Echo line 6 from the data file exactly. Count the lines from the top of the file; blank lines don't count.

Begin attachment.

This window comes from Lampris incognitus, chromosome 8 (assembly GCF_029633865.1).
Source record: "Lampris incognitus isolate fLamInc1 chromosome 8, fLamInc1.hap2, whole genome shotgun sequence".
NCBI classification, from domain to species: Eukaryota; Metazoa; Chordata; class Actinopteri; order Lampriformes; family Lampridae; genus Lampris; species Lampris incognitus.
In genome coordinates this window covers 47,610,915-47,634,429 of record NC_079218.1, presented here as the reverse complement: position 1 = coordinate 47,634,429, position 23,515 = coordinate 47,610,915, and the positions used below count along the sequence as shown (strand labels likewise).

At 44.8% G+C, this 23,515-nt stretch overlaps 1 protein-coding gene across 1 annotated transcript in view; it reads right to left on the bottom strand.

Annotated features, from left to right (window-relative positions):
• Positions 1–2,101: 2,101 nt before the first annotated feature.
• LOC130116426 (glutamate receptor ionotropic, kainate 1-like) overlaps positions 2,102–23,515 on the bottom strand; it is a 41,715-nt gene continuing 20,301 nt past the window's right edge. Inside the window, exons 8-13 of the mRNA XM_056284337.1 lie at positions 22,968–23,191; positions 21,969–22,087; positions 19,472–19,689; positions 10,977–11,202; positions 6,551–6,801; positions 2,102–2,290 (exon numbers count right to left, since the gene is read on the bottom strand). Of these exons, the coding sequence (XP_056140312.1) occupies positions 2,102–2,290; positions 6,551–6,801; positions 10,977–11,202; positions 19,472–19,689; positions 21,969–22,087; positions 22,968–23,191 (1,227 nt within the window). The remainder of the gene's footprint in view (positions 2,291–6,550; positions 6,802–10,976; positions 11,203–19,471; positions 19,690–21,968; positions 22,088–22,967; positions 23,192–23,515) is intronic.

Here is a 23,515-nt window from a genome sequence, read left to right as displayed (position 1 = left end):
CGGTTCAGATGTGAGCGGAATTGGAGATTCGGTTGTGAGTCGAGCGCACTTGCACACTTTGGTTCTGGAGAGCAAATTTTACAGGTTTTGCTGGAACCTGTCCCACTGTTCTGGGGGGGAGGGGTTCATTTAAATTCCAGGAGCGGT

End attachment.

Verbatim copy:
Annotated features, from left to right (window-relative positions):